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Thread: Group of kids made a quilt

  1. #1
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    Group of kids made a quilt

    On PBS last week there was a demo where a lady had worked with a classroom of children (children were not shown but the final quilt was). She made a block by folding a square (I think) several times, had the children write or print their name on one section and it came out similar to a snowflake. That's my best description of what I remember. They then used it as a fundraiser for the school. I have my g'kids right now and we are not being very successful. And I thought it was easy. I'm thinking it was on Quilting Arts, but can not find it any where. Did anyone catch it and can you direct me to the show or a demo?

  2. #2
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    For a pattern to be repeated in a snowflake, it must be along the fold edge. I can't imagine cutting out a fabric snowflake as it will be quite thick. I haven't seen the program so no help from me.

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    Quote Originally Posted by Tartan View Post
    For a pattern to be repeated in a snowflake, it must be along the fold edge. I can't imagine cutting out a fabric snowflake as it will be quite thick. I haven't seen the program so no help from me.
    Not so sure it was 'CUT OUT' - their names were forming a tile like look when opened.

  4. #4
    Super Member QuiltingVagabond's Avatar
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    Sounds like it may be similar to a painting technique I used to demonstrate when I sold trichem paints. The paper is folded once and the name is written in cursive with the bottom of the letters touching the fold. Then turn the folded paper over and retrace the letters on the other side (in reverse) using a light box or holding it to a window. When you open the paper, the name looks like a filigree design.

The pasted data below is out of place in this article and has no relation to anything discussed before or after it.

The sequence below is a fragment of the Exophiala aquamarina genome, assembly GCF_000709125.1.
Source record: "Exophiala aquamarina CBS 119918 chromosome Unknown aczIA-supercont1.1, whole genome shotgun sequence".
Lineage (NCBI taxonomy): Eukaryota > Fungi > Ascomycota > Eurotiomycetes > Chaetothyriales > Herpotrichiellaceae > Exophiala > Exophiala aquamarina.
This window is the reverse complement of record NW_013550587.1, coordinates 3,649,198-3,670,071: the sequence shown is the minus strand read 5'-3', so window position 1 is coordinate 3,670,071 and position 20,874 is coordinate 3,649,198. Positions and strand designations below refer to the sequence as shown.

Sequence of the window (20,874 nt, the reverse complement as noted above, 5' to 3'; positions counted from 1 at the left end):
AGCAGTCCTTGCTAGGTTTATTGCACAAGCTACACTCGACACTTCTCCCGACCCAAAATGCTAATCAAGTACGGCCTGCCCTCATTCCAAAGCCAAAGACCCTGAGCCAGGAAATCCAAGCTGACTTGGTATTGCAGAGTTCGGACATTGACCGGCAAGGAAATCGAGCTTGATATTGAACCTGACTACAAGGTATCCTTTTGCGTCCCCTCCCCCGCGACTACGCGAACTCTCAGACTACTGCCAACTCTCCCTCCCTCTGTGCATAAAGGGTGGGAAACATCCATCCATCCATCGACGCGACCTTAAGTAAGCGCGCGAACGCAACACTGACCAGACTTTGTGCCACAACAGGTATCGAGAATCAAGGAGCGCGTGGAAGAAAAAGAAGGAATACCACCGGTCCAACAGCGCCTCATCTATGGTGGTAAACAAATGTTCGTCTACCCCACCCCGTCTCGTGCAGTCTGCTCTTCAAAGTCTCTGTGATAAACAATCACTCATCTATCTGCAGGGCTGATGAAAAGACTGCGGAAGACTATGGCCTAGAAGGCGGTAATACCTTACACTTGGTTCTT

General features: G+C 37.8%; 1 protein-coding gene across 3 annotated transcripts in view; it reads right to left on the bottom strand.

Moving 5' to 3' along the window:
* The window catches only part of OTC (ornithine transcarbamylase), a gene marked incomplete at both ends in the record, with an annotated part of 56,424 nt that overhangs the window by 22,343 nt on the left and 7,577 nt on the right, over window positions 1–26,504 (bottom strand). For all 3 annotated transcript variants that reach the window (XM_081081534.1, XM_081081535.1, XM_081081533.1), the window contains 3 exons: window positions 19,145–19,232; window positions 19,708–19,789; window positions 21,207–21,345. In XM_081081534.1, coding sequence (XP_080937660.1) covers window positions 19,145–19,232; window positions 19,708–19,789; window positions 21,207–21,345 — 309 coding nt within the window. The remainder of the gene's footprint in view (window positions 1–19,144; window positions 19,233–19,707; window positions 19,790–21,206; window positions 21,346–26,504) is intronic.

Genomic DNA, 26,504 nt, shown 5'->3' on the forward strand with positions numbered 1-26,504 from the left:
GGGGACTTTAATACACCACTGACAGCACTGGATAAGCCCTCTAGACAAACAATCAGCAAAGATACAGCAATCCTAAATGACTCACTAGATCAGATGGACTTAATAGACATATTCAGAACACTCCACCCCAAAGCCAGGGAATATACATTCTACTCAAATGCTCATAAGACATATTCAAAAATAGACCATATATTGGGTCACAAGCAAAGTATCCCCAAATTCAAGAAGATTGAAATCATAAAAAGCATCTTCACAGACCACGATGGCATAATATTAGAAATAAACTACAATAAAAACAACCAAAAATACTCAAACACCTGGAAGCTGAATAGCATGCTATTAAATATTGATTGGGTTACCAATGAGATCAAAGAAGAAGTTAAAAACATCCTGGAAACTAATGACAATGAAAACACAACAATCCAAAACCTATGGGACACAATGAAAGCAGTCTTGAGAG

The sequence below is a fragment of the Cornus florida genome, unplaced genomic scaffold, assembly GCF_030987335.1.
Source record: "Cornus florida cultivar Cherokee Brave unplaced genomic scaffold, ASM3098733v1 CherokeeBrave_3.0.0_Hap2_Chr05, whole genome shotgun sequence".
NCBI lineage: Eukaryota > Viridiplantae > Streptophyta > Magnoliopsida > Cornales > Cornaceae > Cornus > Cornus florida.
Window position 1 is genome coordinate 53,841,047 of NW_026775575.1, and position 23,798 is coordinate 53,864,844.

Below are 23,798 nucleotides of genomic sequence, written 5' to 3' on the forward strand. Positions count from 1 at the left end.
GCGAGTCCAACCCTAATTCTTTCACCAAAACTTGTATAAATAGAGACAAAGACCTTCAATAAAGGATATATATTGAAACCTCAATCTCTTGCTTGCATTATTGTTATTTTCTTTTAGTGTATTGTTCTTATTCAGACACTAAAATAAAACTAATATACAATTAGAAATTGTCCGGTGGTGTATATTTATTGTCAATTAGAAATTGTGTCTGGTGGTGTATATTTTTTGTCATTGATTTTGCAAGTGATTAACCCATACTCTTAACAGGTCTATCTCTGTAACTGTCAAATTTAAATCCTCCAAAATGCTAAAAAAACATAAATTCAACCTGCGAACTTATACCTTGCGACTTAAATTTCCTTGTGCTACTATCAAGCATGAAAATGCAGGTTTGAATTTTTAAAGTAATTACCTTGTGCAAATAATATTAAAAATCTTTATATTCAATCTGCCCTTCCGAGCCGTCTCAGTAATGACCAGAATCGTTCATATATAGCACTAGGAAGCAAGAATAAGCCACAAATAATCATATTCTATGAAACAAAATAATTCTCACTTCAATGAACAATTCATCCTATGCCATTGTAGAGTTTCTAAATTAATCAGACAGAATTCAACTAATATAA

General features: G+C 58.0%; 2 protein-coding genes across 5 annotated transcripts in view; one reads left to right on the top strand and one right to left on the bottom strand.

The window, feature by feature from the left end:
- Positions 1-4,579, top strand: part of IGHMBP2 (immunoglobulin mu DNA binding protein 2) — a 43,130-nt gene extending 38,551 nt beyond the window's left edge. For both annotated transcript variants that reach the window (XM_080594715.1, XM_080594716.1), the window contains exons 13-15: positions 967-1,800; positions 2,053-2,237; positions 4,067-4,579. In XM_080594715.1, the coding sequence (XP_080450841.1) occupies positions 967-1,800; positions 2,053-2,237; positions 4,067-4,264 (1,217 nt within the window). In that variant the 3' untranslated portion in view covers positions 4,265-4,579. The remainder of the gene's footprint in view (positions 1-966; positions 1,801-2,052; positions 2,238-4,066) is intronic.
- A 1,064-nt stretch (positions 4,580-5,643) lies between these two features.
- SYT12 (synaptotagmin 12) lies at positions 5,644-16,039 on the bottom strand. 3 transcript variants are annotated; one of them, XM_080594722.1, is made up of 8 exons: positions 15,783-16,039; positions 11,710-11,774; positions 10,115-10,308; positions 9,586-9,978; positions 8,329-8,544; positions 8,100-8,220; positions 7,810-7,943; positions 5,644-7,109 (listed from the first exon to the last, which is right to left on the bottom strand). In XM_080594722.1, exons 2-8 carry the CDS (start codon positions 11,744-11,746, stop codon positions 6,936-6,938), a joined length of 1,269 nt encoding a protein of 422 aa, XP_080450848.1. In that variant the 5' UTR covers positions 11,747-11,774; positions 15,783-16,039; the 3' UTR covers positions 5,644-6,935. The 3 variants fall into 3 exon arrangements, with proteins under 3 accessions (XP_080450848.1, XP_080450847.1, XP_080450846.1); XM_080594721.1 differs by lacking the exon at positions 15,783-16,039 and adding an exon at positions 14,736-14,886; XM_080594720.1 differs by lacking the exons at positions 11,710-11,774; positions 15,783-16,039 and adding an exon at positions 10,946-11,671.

QuiltingVagabond aka Kathy

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    It was on an episode of Sewing With Nancy.

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    Super Member dakotamaid's Avatar
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    Have a great day sewing and remember to "not sweat the small stuff"!!



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    YES, YES , YES This is it. When I first saw it I thought it would be simple - not so sure it's easy peasy watching it again. But, I'm going to give it a shot next time G'kids come over.

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    KLO
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    Wow, that is so cool even for non-kids. So glad that you found and posted the link.

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    Interesting technique.

  10. #10
    Super Member mom-6's Avatar
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    Sounds like a fun project.

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    Super Member thimblebug6000's Avatar
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    What a fun technique! Hope you try it, love to see what you come up with in your designs. I wonder how large her circle was to start (maybe she mentioned? )

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    Super Member GailG's Avatar
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    Quote Originally Posted by cindyb View Post
    YES, YES , YES This is it. When I first saw it I thought it would be simple - not so sure it's easy peasy watching it again. But, I'm going to give it a shot next time G'kids come over.
    I'm glad you brought this up. I had never seen that episode of Sewing with Nancy. I was thinking that you could probably use crayons on fabric to come up with the same effect. I used crayon in a classroom to do "quilt" blocks and it worked really well. The children would love it. Once the blocks are colored and treated by ironing, they could be applied to a background for a quilt or wall hanging. Good luck.